And, about 68 percent of these professionals practice in the Omaha/Lincoln areas, which leaves 89 of the state's 93 counties as mental health workforce shortage areas.
A three-year, $1.18 million grant awarded to the UNMC College of Nursing by the U.S. Department of Health & Human Services, will increase the number of psychiatric nurse practitioners in Nebraska by 43. The grant creates access to two programs that use enhanced distance education technology to let students from throughout the state complete course and clinical requirements.
"The technology also will enable faculty to supervise students in clinical settings and communicate with the students' preceptors who supervise and monitor the students in clinical settings," said Michael Rice, Ph.D., professor of psychiatric nursing, UNMC College of Nursing and project director of the grant.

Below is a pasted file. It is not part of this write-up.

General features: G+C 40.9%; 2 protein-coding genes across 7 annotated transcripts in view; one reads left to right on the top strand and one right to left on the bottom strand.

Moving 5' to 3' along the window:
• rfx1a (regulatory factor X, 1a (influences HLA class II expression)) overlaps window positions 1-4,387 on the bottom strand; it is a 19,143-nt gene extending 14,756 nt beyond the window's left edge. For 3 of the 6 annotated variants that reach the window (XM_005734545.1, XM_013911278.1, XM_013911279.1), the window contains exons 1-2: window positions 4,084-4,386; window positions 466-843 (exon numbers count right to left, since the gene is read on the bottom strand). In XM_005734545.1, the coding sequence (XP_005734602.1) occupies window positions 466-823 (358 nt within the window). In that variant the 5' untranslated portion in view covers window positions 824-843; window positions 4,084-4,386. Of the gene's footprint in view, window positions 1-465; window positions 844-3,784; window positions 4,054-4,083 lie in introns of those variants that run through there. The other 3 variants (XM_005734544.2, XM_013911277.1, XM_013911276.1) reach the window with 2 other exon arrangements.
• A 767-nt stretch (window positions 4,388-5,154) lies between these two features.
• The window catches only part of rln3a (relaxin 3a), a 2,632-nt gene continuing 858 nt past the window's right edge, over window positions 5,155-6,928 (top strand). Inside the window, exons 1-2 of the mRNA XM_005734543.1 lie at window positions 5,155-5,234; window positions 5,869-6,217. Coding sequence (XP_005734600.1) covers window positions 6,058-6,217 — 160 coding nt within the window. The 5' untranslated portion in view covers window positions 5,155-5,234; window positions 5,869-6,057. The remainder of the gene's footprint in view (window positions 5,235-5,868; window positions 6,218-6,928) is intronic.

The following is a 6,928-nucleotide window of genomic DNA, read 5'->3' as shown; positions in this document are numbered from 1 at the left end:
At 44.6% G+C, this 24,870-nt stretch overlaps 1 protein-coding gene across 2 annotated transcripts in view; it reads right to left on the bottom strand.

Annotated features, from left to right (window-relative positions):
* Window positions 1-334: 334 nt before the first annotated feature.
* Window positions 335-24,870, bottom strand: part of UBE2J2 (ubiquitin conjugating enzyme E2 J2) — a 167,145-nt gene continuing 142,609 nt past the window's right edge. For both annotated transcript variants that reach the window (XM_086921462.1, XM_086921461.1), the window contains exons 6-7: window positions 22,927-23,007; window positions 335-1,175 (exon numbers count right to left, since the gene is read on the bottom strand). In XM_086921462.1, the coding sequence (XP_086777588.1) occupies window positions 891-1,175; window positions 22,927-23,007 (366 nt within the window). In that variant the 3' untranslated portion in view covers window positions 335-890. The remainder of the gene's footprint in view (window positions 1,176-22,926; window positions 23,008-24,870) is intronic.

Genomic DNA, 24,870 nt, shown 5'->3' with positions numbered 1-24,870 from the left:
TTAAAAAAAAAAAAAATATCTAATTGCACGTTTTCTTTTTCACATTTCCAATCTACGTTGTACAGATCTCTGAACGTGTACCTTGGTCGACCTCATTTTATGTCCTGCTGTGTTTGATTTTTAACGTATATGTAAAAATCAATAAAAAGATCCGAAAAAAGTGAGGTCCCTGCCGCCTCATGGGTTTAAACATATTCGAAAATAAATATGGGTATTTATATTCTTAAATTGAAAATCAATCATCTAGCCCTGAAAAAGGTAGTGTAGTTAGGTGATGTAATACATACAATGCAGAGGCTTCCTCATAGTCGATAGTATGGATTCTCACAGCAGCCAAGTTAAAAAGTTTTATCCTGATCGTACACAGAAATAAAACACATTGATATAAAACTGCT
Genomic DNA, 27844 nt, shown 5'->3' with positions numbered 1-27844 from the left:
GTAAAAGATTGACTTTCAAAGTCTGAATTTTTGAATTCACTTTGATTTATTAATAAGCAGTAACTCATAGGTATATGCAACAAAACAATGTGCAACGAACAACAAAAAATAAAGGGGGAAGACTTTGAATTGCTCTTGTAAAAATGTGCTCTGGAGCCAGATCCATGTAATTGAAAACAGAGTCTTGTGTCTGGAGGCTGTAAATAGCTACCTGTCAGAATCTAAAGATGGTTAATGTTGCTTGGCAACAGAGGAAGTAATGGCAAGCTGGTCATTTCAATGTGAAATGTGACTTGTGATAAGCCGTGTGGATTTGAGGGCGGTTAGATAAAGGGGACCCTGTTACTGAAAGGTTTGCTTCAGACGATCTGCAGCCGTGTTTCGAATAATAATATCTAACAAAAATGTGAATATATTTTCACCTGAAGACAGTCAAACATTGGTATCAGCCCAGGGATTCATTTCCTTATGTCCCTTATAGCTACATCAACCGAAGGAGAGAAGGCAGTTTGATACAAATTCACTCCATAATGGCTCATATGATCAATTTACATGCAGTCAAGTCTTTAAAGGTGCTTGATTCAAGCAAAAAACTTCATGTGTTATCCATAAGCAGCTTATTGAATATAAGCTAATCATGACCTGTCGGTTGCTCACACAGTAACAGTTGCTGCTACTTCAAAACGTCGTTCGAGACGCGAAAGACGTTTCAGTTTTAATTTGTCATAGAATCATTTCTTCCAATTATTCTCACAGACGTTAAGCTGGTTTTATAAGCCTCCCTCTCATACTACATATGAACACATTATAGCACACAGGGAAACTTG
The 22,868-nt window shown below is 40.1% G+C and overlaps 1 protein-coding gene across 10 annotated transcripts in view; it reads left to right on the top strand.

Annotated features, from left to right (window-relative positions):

The programs are:
- A 44 credit hour family psychiatric nurse practitioner master's degree; or
- A 20 credit family psychiatric nurse practitioner "Sprint Track" post master's certificate designed for those who currently are nurse practitioners in rural areas.
|New computer technology purchased with a grant from the U.S. Department of Health & Human Services will enable Michael Rice, Ph.D., left, and Julia Houfek, Ph.D., to teach and monitor student clinical visits throughout Nebraska from their offices, as they do with graduate student Tanya Osmon of Roca, Neb., in this photo.|
The grant will include recruiting students in rural and medically underserved communities, as well as minority students, Dr. Houfek said.
Drs. Rice and Houfek will coordinate educational and service delivery training with the Behavioral Health Workforce Center (funded by Nebraska Legislative Bill 603). The act provides funds to increase the number of psychiatric residents and interdisciplinary training of mental health providers in the state.
The grant is one of five grants that total $4.26 million awarded recently to the college that will enhance and expand Nebraska's nursing workforce.